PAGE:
The curator’s best friends
Now that Google Reader is no more, Feedly and Buffer are my best allies when it comes to content curation. I use the Feedly as the hub of all the sources I have discovered, and Buffer is the tool I prefer for socially sharing my curated content.
When curating content, it’s essential to perfectly categorize the main subject of your curation interest in subtopic. For instance, I subcategorize SEO into its different facets:
- Technical SEO
- Local search
- Link building
- International SEO
- Schema, Authorship, and G+, etc.
More importantly, you must maintain the consistency of this categorization in every platform you are saving sources — for your Pocket account, Diigo, or your own browser favorites, and not just in your RSS reader.
Here’s how I categorize SEO and social media topics into subtopics.
Some curators to take a page from
How do I curate things? Let’s talk examples.
The style and tone to use when doing social content curation varies depending on the social networks you are using for these simple reasons:
- Every social platform offers you different “formal” opportunities for sharing content. The character limitation of Twitter is the easiest difference you can list, but others do as well.
- The users’ behavior varies a lot from a social platform to another. On Twitter, they tend to prize timely news shares; on Facebook, photos and videos; and on Google+, long form works usually better than short posts.
What voice to use is something that you learn with the experience and the analysis of the success (or failure) of the curated content you have shared. For that reason, it’s important to use shorteners like bit.ly, or to use tools like Google+ Ripples and Facebook Insights, which allow you to track the life of your shares.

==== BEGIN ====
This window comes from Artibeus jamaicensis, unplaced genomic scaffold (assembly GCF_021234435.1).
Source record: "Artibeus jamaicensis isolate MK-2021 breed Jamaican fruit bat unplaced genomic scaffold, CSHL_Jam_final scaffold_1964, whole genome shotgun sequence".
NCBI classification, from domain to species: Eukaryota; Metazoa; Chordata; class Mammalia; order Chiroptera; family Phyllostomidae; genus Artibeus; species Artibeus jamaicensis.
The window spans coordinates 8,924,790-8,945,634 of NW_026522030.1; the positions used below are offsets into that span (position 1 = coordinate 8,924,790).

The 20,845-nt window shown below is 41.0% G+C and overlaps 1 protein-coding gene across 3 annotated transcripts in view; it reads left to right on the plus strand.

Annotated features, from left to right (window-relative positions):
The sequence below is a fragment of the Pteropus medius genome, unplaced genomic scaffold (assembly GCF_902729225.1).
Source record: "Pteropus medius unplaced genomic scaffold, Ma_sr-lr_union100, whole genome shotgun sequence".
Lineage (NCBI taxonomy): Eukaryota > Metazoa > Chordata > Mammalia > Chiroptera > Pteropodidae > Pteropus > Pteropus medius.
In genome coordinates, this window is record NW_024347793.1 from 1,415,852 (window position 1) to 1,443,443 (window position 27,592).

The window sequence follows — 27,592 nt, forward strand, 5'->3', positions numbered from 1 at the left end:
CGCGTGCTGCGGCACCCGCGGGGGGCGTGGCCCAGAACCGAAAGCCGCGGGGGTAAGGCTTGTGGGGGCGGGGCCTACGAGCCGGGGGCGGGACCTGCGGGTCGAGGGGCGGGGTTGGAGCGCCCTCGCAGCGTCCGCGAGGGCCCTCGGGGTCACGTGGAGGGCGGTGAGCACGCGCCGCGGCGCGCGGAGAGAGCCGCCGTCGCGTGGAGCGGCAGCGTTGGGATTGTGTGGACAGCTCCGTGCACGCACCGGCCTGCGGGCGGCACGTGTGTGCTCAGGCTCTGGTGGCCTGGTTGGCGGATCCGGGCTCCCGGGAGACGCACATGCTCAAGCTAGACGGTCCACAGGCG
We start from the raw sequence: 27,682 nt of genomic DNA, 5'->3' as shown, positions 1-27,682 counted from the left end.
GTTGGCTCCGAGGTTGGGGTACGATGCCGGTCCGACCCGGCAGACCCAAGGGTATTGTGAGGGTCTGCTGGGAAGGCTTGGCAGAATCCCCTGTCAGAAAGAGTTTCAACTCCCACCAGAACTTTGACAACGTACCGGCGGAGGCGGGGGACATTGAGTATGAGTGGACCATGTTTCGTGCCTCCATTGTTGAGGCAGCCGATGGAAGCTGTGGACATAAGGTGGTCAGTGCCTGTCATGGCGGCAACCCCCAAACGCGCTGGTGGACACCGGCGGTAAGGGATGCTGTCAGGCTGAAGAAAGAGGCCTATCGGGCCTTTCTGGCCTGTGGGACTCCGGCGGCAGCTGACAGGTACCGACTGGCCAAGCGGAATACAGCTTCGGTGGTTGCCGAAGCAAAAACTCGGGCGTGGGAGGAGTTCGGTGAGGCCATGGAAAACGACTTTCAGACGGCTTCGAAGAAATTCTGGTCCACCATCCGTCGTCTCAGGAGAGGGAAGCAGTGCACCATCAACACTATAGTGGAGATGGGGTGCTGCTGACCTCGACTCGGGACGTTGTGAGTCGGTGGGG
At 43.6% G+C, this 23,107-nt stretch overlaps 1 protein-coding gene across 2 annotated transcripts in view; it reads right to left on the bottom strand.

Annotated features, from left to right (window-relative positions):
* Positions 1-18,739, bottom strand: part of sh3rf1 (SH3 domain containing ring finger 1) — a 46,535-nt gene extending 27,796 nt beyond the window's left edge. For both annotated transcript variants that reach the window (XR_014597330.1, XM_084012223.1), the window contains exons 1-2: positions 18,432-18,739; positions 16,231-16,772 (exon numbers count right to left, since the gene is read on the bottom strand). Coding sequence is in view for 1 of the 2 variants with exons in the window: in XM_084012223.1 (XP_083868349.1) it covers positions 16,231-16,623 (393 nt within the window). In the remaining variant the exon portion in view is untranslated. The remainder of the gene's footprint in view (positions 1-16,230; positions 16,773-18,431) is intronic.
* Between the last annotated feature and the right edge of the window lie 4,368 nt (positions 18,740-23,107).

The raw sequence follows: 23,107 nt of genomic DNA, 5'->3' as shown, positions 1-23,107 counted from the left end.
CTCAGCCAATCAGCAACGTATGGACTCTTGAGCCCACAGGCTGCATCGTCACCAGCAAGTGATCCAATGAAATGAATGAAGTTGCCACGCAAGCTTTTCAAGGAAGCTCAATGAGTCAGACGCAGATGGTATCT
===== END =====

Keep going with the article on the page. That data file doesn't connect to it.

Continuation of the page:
You can find inspiration from people who master the art of curation. Here is a short list of “non-official curators” people and brands, who are indeed doing great social content curation:
- Avinash Kaushik and Mackenzie Folgerson on Google+
- AJ Kohn on Twitter
- Guy Kawasaki and George Takei on Facebook
- Joanna Lord on Pinterest
- Starbucks on Instagram
- YouTube itself on YouTube
The best side effect of content curation
Social content curation should be meant as a content marketing tactic to help you and your brand become a trusted source of information, and eventually a thoughtful leader, in your niche.
Social content curation can also be a great way to break the ice and start creating bonds, relations, and serendipity with other people, that can then result in future occasions for link building, social shares of your own original content, or even collaborations.
In this sense, social content curation is a great “tool” for what it is normally defined as relationship or influencers marketing, as it shares the same purpose: creating trust.
Agree? Disagree? Please share your thoughts below!
• Social content curation webinar (Moz)
• Take charge of the curation wave with these slick tools (insidesocialmedia.com)
• Top tools to help you curate business content (insidesocialmedia.com)